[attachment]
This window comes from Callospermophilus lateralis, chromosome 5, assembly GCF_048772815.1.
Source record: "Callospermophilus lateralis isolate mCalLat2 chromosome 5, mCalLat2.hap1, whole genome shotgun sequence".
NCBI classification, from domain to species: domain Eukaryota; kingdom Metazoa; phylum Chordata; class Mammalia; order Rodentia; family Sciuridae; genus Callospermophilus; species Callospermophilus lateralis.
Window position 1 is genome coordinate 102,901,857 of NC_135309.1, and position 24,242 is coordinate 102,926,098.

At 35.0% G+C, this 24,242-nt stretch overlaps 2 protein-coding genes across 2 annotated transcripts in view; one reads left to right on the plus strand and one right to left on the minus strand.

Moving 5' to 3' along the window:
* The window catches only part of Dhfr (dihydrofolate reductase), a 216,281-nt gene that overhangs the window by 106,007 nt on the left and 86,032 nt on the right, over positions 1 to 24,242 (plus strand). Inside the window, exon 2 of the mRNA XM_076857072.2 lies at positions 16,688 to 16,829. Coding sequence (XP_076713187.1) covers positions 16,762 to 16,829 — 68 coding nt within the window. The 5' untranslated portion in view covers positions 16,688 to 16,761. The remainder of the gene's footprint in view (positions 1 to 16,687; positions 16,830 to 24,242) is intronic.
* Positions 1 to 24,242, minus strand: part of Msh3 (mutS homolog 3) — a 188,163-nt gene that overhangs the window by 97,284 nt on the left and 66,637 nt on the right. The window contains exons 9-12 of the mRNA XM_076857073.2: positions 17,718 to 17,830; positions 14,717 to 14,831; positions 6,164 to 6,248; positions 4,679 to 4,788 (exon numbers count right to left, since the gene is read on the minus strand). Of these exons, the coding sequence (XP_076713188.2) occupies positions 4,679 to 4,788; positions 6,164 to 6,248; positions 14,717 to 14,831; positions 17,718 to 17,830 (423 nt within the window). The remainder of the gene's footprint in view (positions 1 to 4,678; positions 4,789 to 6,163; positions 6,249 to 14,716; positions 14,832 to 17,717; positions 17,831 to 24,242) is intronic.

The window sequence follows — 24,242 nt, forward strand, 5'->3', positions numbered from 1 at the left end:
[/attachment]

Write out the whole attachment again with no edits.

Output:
This window comes from Callospermophilus lateralis, chromosome 5, assembly GCF_048772815.1.
Source record: "Callospermophilus lateralis isolate mCalLat2 chromosome 5, mCalLat2.hap1, whole genome shotgun sequence".
NCBI classification, from domain to species: domain Eukaryota; kingdom Metazoa; phylum Chordata; class Mammalia; order Rodentia; family Sciuridae; genus Callospermophilus; species Callospermophilus lateralis.
Window position 1 is genome coordinate 102,901,857 of NC_135309.1, and position 24,242 is coordinate 102,926,098.

At 35.0% G+C, this 24,242-nt stretch overlaps 2 protein-coding genes across 2 annotated transcripts in view; one reads left to right on the plus strand and one right to left on the minus strand.

Moving 5' to 3' along the window:
* The window catches only part of Dhfr (dihydrofolate reductase), a 216,281-nt gene that overhangs the window by 106,007 nt on the left and 86,032 nt on the right, over positions 1 to 24,242 (plus strand). Inside the window, exon 2 of the mRNA XM_076857072.2 lies at positions 16,688 to 16,829. Coding sequence (XP_076713187.1) covers positions 16,762 to 16,829 — 68 coding nt within the window. The 5' untranslated portion in view covers positions 16,688 to 16,761. The remainder of the gene's footprint in view (positions 1 to 16,687; positions 16,830 to 24,242) is intronic.
* Positions 1 to 24,242, minus strand: part of Msh3 (mutS homolog 3) — a 188,163-nt gene that overhangs the window by 97,284 nt on the left and 66,637 nt on the right. The window contains exons 9-12 of the mRNA XM_076857073.2: positions 17,718 to 17,830; positions 14,717 to 14,831; positions 6,164 to 6,248; positions 4,679 to 4,788 (exon numbers count right to left, since the gene is read on the minus strand). Of these exons, the coding sequence (XP_076713188.2) occupies positions 4,679 to 4,788; positions 6,164 to 6,248; positions 14,717 to 14,831; positions 17,718 to 17,830 (423 nt within the window). The remainder of the gene's footprint in view (positions 1 to 4,678; positions 4,789 to 6,163; positions 6,249 to 14,716; positions 14,832 to 17,717; positions 17,831 to 24,242) is intronic.

The window sequence follows — 24,242 nt, forward strand, 5'->3', positions numbered from 1 at the left end: